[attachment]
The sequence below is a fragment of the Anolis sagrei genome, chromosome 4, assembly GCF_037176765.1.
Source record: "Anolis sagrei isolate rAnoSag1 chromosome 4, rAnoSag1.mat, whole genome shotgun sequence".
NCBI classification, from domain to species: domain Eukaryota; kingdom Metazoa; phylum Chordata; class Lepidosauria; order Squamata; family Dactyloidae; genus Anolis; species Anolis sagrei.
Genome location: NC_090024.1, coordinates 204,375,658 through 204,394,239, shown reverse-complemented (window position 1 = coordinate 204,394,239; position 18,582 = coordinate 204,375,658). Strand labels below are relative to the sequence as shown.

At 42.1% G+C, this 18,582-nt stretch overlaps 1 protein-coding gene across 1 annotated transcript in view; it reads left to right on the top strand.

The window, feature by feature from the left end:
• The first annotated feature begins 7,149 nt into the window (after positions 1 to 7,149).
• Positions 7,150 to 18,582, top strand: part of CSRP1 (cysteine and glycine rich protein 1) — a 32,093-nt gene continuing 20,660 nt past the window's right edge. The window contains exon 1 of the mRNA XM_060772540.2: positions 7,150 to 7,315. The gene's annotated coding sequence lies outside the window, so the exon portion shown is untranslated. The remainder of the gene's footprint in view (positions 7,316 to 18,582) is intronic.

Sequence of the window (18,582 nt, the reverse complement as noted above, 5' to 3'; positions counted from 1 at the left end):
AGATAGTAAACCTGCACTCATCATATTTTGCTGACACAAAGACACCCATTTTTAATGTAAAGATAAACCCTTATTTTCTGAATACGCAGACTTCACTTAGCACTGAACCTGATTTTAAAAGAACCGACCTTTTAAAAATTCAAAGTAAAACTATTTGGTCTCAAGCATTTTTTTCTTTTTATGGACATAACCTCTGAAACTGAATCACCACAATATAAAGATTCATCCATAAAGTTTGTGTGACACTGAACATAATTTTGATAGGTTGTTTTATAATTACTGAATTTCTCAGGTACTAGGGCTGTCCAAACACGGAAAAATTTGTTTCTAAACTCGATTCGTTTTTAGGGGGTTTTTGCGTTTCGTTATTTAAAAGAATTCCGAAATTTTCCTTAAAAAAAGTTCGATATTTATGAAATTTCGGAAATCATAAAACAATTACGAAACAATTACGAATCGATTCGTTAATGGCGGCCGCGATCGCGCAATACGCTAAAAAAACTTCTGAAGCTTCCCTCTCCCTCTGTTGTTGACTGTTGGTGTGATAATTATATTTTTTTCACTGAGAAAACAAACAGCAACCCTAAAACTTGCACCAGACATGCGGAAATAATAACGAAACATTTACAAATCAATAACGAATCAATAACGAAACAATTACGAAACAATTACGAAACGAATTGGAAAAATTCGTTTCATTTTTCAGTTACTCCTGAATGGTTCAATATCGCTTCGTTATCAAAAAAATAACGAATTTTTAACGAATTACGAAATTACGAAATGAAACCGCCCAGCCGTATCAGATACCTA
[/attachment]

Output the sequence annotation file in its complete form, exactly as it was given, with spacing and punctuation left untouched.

The sequence below is a fragment of the Anolis sagrei genome, chromosome 4, assembly GCF_037176765.1.
Source record: "Anolis sagrei isolate rAnoSag1 chromosome 4, rAnoSag1.mat, whole genome shotgun sequence".
NCBI classification, from domain to species: domain Eukaryota; kingdom Metazoa; phylum Chordata; class Lepidosauria; order Squamata; family Dactyloidae; genus Anolis; species Anolis sagrei.
Genome location: NC_090024.1, coordinates 204,375,658 through 204,394,239, shown reverse-complemented (window position 1 = coordinate 204,394,239; position 18,582 = coordinate 204,375,658). Strand labels below are relative to the sequence as shown.

At 42.1% G+C, this 18,582-nt stretch overlaps 1 protein-coding gene across 1 annotated transcript in view; it reads left to right on the top strand.

The window, feature by feature from the left end:
• The first annotated feature begins 7,149 nt into the window (after positions 1 to 7,149).
• Positions 7,150 to 18,582, top strand: part of CSRP1 (cysteine and glycine rich protein 1) — a 32,093-nt gene continuing 20,660 nt past the window's right edge. The window contains exon 1 of the mRNA XM_060772540.2: positions 7,150 to 7,315. The gene's annotated coding sequence lies outside the window, so the exon portion shown is untranslated. The remainder of the gene's footprint in view (positions 7,316 to 18,582) is intronic.

Sequence of the window (18,582 nt, the reverse complement as noted above, 5' to 3'; positions counted from 1 at the left end):
AGATAGTAAACCTGCACTCATCATATTTTGCTGACACAAAGACACCCATTTTTAATGTAAAGATAAACCCTTATTTTCTGAATACGCAGACTTCACTTAGCACTGAACCTGATTTTAAAAGAACCGACCTTTTAAAAATTCAAAGTAAAACTATTTGGTCTCAAGCATTTTTTTCTTTTTATGGACATAACCTCTGAAACTGAATCACCACAATATAAAGATTCATCCATAAAGTTTGTGTGACACTGAACATAATTTTGATAGGTTGTTTTATAATTACTGAATTTCTCAGGTACTAGGGCTGTCCAAACACGGAAAAATTTGTTTCTAAACTCGATTCGTTTTTAGGGGGTTTTTGCGTTTCGTTATTTAAAAGAATTCCGAAATTTTCCTTAAAAAAAGTTCGATATTTATGAAATTTCGGAAATCATAAAACAATTACGAAACAATTACGAATCGATTCGTTAATGGCGGCCGCGATCGCGCAATACGCTAAAAAAACTTCTGAAGCTTCCCTCTCCCTCTGTTGTTGACTGTTGGTGTGATAATTATATTTTTTTCACTGAGAAAACAAACAGCAACCCTAAAACTTGCACCAGACATGCGGAAATAATAACGAAACATTTACAAATCAATAACGAATCAATAACGAAACAATTACGAAACAATTACGAAACGAATTGGAAAAATTCGTTTCATTTTTCAGTTACTCCTGAATGGTTCAATATCGCTTCGTTATCAAAAAAATAACGAATTTTTAACGAATTACGAAATTACGAAATGAAACCGCCCAGCCGTATCAGATACCTA